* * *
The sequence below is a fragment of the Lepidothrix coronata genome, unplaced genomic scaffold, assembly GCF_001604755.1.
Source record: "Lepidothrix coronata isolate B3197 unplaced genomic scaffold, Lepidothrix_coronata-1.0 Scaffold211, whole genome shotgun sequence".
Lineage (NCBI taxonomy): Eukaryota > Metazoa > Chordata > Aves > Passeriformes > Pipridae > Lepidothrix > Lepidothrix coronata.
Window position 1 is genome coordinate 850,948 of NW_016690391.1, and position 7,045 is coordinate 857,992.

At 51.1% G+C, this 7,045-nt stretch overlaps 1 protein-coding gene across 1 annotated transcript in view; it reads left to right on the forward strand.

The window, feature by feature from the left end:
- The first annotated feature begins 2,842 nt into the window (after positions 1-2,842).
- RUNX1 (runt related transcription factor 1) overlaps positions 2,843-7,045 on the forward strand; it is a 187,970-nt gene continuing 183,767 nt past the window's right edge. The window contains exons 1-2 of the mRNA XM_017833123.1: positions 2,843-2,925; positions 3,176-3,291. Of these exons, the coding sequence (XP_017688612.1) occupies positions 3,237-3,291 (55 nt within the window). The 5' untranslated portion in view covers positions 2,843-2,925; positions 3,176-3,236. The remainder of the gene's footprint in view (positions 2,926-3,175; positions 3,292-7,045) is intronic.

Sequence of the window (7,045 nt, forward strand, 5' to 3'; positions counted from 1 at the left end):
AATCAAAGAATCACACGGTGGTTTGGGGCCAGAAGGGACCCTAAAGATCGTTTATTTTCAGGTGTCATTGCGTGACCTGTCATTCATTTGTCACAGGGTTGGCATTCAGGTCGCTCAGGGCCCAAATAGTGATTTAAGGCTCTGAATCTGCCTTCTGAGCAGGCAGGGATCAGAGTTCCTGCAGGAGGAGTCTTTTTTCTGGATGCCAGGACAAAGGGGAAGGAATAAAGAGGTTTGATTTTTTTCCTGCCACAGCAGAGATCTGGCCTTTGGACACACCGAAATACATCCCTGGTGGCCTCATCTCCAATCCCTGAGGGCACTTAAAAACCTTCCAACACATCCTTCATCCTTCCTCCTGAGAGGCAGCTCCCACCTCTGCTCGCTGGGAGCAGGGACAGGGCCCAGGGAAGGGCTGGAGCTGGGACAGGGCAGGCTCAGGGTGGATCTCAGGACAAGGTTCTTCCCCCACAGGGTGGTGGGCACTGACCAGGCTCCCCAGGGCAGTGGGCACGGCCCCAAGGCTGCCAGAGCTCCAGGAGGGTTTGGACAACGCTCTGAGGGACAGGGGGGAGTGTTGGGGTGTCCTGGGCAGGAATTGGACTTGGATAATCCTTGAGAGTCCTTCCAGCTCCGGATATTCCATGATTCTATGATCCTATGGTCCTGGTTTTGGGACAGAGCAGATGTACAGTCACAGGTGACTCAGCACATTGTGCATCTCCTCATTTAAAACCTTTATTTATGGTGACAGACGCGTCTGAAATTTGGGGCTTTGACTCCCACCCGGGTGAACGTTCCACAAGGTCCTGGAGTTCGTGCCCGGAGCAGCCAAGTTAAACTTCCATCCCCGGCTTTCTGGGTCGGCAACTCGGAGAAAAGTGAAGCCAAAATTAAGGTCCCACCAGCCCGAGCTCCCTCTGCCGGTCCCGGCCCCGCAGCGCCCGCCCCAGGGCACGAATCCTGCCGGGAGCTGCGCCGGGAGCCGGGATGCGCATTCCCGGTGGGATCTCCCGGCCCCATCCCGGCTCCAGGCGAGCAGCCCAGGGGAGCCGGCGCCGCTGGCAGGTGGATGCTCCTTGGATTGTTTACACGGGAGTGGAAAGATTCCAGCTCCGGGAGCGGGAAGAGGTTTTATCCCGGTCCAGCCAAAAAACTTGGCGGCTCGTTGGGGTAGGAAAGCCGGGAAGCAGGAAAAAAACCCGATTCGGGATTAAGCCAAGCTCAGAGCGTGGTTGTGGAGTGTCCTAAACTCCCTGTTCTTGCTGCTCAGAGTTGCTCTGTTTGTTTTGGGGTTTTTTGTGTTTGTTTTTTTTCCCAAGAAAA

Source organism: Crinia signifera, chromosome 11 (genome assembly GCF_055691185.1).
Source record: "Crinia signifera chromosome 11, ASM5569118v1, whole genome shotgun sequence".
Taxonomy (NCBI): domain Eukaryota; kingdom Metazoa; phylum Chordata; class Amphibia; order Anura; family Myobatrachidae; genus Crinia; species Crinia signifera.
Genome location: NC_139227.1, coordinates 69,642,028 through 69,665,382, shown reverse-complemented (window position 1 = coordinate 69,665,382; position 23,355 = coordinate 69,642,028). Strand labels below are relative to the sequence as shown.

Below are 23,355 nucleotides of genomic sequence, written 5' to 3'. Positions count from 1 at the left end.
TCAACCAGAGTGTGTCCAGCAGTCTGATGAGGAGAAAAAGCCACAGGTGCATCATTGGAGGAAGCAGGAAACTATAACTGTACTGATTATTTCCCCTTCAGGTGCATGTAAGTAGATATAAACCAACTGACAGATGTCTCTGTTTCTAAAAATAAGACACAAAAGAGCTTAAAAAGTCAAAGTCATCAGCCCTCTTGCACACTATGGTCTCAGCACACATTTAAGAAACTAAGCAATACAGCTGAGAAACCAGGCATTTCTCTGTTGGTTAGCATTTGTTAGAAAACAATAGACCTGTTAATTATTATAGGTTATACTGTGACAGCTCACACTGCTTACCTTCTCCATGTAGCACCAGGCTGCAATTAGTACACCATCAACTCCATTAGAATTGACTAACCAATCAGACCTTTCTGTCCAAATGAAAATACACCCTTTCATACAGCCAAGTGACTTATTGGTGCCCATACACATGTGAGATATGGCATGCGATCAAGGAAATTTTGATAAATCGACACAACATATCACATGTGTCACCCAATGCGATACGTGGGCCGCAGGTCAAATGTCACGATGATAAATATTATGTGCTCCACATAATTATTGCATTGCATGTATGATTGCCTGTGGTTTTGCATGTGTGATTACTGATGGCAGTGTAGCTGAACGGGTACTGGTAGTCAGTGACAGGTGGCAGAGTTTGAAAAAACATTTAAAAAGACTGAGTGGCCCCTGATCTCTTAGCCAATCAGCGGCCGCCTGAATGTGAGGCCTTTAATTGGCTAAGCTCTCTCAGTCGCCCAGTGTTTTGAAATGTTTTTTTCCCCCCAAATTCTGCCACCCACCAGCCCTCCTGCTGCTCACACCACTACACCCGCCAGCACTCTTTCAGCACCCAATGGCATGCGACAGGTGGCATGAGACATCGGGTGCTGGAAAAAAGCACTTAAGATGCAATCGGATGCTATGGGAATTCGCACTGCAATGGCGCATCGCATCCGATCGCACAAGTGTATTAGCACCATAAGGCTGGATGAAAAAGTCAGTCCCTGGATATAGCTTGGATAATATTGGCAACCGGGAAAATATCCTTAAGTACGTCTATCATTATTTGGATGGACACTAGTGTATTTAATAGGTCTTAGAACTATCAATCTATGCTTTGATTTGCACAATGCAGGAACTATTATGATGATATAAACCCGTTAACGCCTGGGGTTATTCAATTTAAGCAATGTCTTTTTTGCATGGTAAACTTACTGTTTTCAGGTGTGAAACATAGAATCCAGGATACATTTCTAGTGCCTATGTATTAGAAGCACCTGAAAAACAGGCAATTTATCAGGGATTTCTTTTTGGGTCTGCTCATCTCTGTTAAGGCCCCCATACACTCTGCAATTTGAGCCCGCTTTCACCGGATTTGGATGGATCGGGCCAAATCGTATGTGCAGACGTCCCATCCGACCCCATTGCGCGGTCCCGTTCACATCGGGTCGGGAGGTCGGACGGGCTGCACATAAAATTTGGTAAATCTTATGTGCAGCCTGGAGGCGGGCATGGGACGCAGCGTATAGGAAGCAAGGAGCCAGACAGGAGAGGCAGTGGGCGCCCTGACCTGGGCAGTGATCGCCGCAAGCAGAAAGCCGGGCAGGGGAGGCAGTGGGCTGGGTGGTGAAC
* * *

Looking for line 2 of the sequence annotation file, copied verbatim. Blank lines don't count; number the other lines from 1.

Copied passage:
Source record: "Lepidothrix coronata isolate B3197 unplaced genomic scaffold, Lepidothrix_coronata-1.0 Scaffold211, whole genome shotgun sequence".